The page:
Why does my dog have black spots on his skin?

asked 2017-03-20 14:17:16 -0500

What does it mean if my dog has dark skin patches or spots on his skin? It it an allergy or just a temporary development??

edit edit tags flag offensive close merge delete

3 Answers

Sort by » oldest newest most voted
answered 2017-03-20 16:22:54 -0500

It could be as simple as hyperpigmentation (especially if your pup is white like mine) or allergies. That being said, always consult a vet if your pup experiences:

  • Hair loss
    Severe itching/scratching
    Crusty Fluid-filled bumps
    Lumps that extend beyond the surface of the skin
    Thickened and crusty/scaly skin
edit flag offensive delete link more
answered 2017-03-20 15:38:52 -0500

Sometimes it's normal skin pigmentation. Other times, it could be inflammation from severe allergies (w/skin in that area is thick, itchy, and almost like elephant skin). If it seems to cause discomfort for your dog, have your vet check it out

edit flag offensive delete link more
answered 2017-03-20 15:36:24 -0500

Whether appearing on the abdomen, tail, or the back of your dog, black spots on the fur and skin of your pooch are usually an indication of hyper-pigmentation. Hyper-pigmentation results from an increase in natural pigments referred to as melanin. Some dog breeds e.g. Maltese have higher tendency to show signs of hyper-pigmentation than others because of their characteristic white coats.  Hyper-pigmentation commonly affects the skin and fur but it can as well occur on the nails of your canine.

The black spots are in most cases harmless and not a cause for concern especially if they are not accompanied by signs of irritation and only affect the fur with no significant changes to the underlying skin. You should however be concerned and seek the help of a vet if the skin seems irritated or other symptoms appear including: Hair loss Severe itching/scratching Bleeding Crusty Fluid-filled bumps Lumps that extend beyond the surface of the skin Thickened and crusty/scaly skin What Causes The Black Spots? Exposure to the sun is the most common cause of black spots in dogs skin and fur. Ageing is also known to cause dark spots in canines (age spots). Friction can also cause dark patches in areas such as armpits and under the legs. Other than these rather normal causes, various skin conditions such as Acanthosis nigrans may as well be the underlying cause for black patches on the skin. We will discuss these in more details in subsequent sections. Skin Conditions that Cause Black Spots on Dogs Skin The following are some of the skin disorders and conditions that may be to blame for dark patches on your furry friend’s skin and fur: Cushing’s disease Otherwise known as hyperadrenocorticism or Cushing’s syndrome, Cushing’s disease is a condition whereby the adrenal glands go into overdrive in producing certain hormones. It is commonly caused by a tumor in the pituitary gland (which accounts for 85-90 percent of all cases), tumor in the adrenal gland, or overuse of certain medications, especially steroids. In addition to increased appetite, thirst (hence water consumption) and increased urination, Cushing’s syndrome also causes lethargy in the dogs and unhealthy-looking fur. It also typically causes distended abdomen (pot-bellied appearance) and dark spots on the skin among other symptoms. The appropriate treatment for Cushing’s disease varies depending on the underlying cause, that is, whether it is attributed to pituitary gland, adrenal gland or use of certain medications. Your vet will determine whether to use medications such as trilostane, mitotane, and selegiline hydrochloride, or to perform surgery to the affected gland. Discontinuation of the offending steroid may also be necessary.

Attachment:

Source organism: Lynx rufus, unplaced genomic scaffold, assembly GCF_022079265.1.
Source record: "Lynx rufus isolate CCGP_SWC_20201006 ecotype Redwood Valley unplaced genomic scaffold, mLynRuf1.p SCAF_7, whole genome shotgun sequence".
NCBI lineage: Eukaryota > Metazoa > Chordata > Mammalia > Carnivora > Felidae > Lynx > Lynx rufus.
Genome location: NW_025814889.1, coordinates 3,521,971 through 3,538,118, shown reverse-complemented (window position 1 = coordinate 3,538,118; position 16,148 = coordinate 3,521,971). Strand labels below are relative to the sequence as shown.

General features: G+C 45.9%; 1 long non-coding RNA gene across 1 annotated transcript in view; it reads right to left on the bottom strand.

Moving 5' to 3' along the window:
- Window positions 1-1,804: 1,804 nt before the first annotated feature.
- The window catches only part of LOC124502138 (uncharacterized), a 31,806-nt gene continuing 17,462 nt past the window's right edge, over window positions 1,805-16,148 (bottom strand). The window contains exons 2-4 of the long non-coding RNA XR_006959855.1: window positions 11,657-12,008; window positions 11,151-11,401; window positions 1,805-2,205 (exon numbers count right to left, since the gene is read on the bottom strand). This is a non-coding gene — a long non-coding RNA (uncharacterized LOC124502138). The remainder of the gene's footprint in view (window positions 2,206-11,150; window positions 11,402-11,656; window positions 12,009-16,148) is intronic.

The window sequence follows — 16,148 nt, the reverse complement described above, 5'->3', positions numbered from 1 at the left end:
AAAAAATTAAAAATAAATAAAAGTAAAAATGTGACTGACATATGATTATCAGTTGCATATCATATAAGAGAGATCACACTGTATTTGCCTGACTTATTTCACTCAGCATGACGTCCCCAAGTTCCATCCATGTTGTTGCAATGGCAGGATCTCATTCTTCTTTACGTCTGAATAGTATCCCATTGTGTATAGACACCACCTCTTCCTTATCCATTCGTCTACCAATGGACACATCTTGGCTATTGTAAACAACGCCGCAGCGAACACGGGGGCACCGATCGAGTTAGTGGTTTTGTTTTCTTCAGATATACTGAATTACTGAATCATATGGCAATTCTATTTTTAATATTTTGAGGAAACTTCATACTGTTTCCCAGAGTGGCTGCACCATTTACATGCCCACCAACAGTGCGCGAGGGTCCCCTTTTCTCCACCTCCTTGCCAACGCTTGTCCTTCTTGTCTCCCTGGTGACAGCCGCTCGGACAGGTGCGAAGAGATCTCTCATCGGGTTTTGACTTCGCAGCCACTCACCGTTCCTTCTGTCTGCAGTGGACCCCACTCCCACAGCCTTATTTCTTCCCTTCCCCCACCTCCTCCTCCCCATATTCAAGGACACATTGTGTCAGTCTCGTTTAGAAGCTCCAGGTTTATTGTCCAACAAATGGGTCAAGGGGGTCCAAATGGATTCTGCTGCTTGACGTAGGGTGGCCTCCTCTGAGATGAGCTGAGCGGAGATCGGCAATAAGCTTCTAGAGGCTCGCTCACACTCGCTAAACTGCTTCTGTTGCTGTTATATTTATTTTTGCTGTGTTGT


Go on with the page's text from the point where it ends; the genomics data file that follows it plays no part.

Hypothyroidism can also cause black spots in dogs skin. This is a metabolic disorder in which the thyroid glands become underactive and thus doesn’t secrete adequate amounts of thyroid hormone. As a result, your pooch’s metabolism proceeds at slower than normal pace.

Although hypothyroidism affects all dog breeds, some breeds have higher propensity to ... (more)

edit flag offensive delete link more

Your Answer

Please start posting anonymously - your entry will be published after you log in or create a new account. This space is reserved only for answers. If you would like to engage in a discussion, please instead post a comment under the question or an answer that you would like to discuss

Add Answer